BPPV, also known as Benign paroxysmal positional vertigo, is a life altering condition that can significantly reduce the quality of life for the person who lives with the condition. As a type of vertigo that is most often of unknown cause and origin, BPPV, can dissipate with time but, in some cases, may require surgical intervention for correction. If you have been diagnosed with BPPV, it is important to understand what BPPV treatments are available to you and to become prepared with those that are related to the surgical aspect of treating vertigo.
Typically, BPPV is diagnosed when a patient presents to the office with complaints of vertigo upon movement of the head. Sometimes referred to as positional vertigo, BPPV, can result in vertigo in any change in position but is most often severe in those patients who move from lying down to sitting up, and vice versa. When symptoms persist beyond a couple of months, an ENT specialist will most likely need to be consulted and surgical intervention may be considered.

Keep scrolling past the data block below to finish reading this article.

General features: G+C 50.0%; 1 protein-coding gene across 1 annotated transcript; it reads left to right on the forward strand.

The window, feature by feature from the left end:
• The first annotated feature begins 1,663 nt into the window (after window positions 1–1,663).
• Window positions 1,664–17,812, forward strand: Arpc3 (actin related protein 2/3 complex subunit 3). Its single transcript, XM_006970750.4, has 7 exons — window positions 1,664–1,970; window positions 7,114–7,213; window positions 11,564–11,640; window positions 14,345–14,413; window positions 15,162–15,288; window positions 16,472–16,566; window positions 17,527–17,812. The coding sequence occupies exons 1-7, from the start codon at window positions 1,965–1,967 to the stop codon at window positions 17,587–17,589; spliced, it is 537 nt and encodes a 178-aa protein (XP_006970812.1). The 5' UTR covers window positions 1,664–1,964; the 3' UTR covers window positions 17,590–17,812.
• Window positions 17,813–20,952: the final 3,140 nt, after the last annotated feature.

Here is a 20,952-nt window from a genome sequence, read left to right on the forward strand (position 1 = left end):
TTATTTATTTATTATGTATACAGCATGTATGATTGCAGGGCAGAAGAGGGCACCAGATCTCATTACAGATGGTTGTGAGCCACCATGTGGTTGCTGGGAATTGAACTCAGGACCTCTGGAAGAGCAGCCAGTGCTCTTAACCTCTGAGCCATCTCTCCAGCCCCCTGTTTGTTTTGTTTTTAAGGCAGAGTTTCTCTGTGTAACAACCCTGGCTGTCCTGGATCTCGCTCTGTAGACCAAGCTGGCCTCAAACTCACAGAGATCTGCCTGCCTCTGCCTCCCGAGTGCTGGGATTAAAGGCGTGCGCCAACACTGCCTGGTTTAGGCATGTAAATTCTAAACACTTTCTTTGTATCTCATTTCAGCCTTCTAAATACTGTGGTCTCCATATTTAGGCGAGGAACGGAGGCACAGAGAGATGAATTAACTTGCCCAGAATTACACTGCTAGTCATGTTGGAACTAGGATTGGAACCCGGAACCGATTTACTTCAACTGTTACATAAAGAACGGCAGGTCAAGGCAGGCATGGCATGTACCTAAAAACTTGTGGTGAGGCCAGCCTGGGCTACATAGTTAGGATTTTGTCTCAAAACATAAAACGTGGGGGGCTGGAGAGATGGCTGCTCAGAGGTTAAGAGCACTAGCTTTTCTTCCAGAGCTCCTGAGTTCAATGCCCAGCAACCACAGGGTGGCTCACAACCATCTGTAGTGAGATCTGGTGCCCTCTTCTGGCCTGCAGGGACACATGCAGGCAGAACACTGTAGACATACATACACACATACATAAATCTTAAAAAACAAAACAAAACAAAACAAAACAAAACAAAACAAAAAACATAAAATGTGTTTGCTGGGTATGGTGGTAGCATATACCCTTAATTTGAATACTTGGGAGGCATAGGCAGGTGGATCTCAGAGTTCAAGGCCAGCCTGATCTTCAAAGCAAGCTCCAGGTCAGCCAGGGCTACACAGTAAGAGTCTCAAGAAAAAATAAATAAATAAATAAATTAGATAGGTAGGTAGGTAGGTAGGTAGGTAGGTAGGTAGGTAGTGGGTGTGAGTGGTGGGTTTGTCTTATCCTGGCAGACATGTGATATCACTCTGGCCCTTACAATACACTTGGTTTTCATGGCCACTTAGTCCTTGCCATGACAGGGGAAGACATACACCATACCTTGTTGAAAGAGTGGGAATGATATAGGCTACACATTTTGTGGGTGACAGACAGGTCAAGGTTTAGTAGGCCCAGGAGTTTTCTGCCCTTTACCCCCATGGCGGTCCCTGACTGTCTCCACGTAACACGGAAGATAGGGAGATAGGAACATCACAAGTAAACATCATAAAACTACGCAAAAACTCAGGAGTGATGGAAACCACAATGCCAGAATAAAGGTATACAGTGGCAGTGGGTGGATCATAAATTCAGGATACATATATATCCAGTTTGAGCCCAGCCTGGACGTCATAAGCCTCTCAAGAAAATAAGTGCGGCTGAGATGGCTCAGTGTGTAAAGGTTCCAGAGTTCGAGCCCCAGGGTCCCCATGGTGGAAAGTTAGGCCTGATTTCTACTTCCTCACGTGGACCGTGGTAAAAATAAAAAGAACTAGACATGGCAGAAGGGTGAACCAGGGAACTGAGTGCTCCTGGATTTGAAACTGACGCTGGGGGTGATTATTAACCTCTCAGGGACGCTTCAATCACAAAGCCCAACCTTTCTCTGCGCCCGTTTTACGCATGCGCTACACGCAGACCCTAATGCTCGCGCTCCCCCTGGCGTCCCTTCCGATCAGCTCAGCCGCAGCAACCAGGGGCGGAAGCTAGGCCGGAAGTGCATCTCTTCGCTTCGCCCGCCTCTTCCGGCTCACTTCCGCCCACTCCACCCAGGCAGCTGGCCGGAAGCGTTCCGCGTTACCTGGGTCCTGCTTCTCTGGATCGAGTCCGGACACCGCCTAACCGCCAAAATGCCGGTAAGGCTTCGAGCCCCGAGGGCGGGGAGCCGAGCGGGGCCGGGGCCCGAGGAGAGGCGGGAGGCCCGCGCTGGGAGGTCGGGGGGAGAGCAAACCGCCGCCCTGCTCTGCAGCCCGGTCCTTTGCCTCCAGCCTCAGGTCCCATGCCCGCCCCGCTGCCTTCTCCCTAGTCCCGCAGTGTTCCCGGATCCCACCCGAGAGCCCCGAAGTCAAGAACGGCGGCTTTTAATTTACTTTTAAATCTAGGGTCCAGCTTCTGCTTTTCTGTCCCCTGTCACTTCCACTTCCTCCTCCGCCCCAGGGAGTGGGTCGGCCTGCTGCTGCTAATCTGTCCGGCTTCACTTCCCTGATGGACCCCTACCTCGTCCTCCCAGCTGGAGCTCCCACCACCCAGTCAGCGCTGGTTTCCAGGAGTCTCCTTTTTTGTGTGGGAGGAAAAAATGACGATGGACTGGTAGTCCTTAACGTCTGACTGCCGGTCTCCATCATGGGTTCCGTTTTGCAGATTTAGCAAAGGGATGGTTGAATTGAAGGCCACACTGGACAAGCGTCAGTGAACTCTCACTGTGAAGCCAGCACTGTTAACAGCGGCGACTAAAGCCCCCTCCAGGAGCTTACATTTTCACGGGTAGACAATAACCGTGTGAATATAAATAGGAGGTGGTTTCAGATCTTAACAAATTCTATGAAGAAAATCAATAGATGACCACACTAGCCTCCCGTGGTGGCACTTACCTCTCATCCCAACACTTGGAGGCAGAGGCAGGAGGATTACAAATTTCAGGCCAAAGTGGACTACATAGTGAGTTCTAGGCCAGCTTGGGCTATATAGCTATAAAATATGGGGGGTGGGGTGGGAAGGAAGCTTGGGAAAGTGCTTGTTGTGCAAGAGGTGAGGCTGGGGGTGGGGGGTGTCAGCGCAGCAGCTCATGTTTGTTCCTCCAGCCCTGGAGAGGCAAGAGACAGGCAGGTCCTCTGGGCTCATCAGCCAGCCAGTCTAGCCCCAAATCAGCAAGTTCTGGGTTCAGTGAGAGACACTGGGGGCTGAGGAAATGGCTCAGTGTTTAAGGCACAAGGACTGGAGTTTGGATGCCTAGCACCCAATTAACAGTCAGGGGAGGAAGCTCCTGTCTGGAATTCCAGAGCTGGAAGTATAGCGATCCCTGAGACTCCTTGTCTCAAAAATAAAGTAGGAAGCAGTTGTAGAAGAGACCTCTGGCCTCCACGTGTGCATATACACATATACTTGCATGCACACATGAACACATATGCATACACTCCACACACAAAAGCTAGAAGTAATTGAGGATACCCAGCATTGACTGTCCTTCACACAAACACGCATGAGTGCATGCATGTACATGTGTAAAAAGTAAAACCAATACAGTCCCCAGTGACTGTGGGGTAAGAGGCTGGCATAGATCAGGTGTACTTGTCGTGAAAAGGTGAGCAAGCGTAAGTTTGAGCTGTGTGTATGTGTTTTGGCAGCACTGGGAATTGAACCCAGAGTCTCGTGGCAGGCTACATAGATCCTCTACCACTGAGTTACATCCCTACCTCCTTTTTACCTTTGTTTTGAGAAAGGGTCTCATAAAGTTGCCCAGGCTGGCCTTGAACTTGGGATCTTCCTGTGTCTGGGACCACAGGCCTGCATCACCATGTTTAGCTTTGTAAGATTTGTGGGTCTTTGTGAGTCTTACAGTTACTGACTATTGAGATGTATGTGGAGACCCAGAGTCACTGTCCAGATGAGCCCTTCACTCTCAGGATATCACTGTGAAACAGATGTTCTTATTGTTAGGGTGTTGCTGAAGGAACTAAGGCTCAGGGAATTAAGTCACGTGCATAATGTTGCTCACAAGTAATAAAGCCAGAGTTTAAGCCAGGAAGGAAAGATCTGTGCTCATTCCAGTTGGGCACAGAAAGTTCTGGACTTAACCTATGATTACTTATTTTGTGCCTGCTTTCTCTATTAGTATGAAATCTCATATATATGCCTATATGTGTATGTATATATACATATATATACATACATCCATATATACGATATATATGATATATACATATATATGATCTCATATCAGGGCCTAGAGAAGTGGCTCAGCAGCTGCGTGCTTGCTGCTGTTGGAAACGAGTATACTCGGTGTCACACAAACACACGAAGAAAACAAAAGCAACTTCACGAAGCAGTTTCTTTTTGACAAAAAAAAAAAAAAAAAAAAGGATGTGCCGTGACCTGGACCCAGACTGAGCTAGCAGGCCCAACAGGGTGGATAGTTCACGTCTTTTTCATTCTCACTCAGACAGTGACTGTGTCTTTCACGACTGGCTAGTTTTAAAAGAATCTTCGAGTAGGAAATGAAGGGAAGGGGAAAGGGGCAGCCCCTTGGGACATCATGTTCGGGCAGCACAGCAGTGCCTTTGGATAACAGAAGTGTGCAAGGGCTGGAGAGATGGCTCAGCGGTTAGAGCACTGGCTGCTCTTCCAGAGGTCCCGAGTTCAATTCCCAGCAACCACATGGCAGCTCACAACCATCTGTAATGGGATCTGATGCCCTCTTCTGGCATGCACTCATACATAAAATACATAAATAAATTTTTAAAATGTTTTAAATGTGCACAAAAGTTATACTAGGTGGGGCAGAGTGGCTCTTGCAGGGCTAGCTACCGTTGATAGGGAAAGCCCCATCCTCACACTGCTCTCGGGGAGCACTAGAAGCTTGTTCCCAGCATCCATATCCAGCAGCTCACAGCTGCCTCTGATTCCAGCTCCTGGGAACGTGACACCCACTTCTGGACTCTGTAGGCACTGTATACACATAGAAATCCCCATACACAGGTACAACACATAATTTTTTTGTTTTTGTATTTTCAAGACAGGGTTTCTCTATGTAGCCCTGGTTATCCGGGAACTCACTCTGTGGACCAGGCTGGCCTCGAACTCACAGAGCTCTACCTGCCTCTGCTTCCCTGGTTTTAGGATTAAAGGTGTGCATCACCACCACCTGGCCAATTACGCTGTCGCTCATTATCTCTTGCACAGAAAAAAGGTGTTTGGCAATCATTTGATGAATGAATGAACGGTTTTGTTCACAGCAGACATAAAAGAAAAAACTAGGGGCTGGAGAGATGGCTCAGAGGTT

Nerve neurectomy is the surgical procedure most often recommended for patients with BPPV. Using general or local anesthesia, your ENT surgeon will perform the surgery by accessing the nerves through the area around the ear. While the surgery may result in some additional complications of vertigo, dizziness and nausea, most patients report spontaneous recovery from BPPV within a few days after vertigo surgery.
During follow-up, the ENT will determine the success of the BPPV surgical procedure by testing the presence of your dizziness through examination of your pupils when your head is moved. This procedure is known as observing the presence of nystagmus using a Hallpike’s maneuver. When your doctor can detect no sign of nystagmus, when using the Hallpike’s maneuver, the condition generally is considered resolved and there are few opportunities for complications in the future.
Vertigo of any type can lead to a decrease in quality of life for the person who suffers from the condition for which there are prolonged periods of treatment. If you are suffering from positional dizziness, consult an ENT as the condition may be related to BPPV and may require surgical intervention to correct the complication of the nerves that control balance and equilibrium. While many cases of BPPV recover within a few months following onset, surgery is an option that should be discussed with your ENT specialist as, ultimately, this may improve your overall quality of life much sooner.
Sources: Laryngoscope 1990; 100: 702-705.